Depression is a condition that is considered a ‘mood disorder’. Its main characteristics are a long-lasting low mood, lethargy and/or a loss of interest or an inability to enjoy anything. One in seven Dutch people experience depression during their lifetime. Depression is twice as common in women as in men.
What are the symptoms?
The Diagnostic Manual for Psychologists (DSM-5) indicates that the following symptoms are associated with depression:
- Depressed mood during most of the day, almost every day;
- Reduction of interest or pleasure in (almost) all activities, almost all day, almost every day;
- Inadvertent, obvious weight loss or weight gain, or a decreased or increased appetite almost every day;
- Sleep complaints: not being able to sleep (sufficiently), sleeping too much, almost every day;
- Psychomotor agitation, restlessness or inhibition almost every day;
- Fatigue or loss of energy almost every day;
- Feelings of worthlessness, or excessive and wrongful guilt;
- Diminished ability to think or concentrate, or indecisiveness;
- Recurring thoughts of death, suicidal thoughts, fantasies about suicide with or without plans, or attempted suicide;
To be diagnosed with depression, 5 or more of the above symptoms must be present for a period of at least two consecutive weeks.
How does depression develop?
There are a lot of factors that influence the onset of depression, such as biological or genetic factors, environmental factors and life events. These are often major life events such as job loss, death of a loved one or conflicts. It can also be due to problems that have been going on for a long time but are starting to become a burden. It is also possible that we are burdened for too long with too many problems at once or confronted with too many problems too quickly. Sometimes even pleasant but far-reaching changes can also give rise to a lot of stress: think of a move, promotion at work or a change of job, for example.
The vicious circle of behaviour
A low mood and fatigue are often accompanied by the emergence of negative or sombre thoughts. These can make you feel less motivated and, in turn, you will do less during the day. When you do less, you can feel guilty or less satisfied about your day. This in turn reinforces the feeling of gloom, further decreasing your motivation. This vicious circle causes someone to withdraw further and further.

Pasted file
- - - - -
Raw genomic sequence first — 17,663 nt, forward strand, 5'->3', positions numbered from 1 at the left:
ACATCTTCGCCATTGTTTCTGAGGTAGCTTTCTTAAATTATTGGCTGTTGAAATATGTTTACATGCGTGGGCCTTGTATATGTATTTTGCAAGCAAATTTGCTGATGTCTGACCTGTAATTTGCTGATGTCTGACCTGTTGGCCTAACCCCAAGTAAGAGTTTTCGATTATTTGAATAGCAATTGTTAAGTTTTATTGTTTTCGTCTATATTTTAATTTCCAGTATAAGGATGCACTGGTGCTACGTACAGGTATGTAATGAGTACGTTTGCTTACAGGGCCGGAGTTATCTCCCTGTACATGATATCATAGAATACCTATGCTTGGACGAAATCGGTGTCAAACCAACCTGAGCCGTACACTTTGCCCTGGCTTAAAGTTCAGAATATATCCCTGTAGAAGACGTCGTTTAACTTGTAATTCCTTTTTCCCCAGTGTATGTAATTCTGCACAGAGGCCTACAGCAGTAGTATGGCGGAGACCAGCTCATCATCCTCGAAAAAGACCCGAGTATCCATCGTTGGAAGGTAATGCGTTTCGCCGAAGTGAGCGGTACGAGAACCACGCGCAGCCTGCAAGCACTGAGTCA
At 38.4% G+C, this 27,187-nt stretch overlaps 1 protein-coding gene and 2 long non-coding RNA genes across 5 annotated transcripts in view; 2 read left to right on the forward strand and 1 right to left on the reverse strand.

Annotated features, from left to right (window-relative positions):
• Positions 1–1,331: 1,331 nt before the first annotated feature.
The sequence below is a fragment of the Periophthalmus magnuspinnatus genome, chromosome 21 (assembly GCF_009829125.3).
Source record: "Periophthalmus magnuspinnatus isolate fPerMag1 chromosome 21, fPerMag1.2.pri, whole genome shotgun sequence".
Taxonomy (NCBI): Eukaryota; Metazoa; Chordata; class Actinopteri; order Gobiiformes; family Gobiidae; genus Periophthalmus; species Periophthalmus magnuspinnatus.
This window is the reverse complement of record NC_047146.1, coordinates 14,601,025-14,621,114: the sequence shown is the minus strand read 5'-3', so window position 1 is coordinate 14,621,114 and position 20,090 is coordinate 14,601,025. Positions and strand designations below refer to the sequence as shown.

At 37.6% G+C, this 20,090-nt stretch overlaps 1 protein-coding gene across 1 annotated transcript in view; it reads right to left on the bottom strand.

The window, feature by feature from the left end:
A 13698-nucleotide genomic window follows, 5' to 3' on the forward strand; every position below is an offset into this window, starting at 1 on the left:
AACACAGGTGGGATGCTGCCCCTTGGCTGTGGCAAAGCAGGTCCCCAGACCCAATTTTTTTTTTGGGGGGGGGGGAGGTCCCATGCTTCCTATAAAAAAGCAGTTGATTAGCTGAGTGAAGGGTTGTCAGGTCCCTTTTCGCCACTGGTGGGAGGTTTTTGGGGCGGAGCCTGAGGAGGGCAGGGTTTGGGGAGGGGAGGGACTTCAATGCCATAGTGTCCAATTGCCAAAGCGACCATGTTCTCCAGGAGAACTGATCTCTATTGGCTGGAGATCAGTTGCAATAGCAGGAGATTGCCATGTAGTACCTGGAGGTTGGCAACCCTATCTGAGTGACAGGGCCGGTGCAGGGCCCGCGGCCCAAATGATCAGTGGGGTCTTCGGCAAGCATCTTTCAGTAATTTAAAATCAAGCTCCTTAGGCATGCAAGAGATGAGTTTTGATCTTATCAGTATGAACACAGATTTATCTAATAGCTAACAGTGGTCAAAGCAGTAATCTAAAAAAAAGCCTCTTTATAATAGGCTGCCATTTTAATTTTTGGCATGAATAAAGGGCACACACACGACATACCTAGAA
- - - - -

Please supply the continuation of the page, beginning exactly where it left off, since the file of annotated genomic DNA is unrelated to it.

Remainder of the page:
Want to read more about the vicious circle? Click here.
One of the most effective forms of treatment is Cognitive Behavioural Therapy (CBT). CBT focuses on your thoughts and behaviour. With the help of your therapist, you will try to break the vicious behavioural circle with the help of behavioural activation and by applying structure to your days. In small steps, we will try to increase the amount of daily activities you do that give you energy and make you feel positive. This process addresses symptoms such as avoidance, withdrawal and inactivity. The goal is to get you to be more active again, resulting in experiencing more satisfaction. This activation can also reduce fatigue and improve sleep, making you feel better step by step. It is important to keep a consistent schedule, eat regularly, exercise more and keep in touch with friends and family.
The second part of the treatment consists of cognitive therapy. Cognitive therapy is a systematic method that helps you to understand the thoughts that lead to unpleasant feelings. You learn to think differently, and, in turn, your negative feelings will decrease. Three steps are taken:
- You learn how to become aware of negative automatic thoughts;
- You learn to become aware of the underlying beliefs that reinforce these thoughts;
- You learn to challenge and investigate the negative automatic thoughts and opinions by asking critical questions about them. You will then consider whether alternative perspectives or thoughts are possible. You do this with the help of a thought record.
Source: PsyQ: what is CBT
Keijsers, G. P. J., Van Minnen, A., Verbraak, M., Hoogduin, C. A. L. & Emmelkamp, P., (2011). Protocol-based treatments for adults with psychological complaints.
DSM-5: Dutch translation, American Psychiatric Association, Boom Publishers (2014)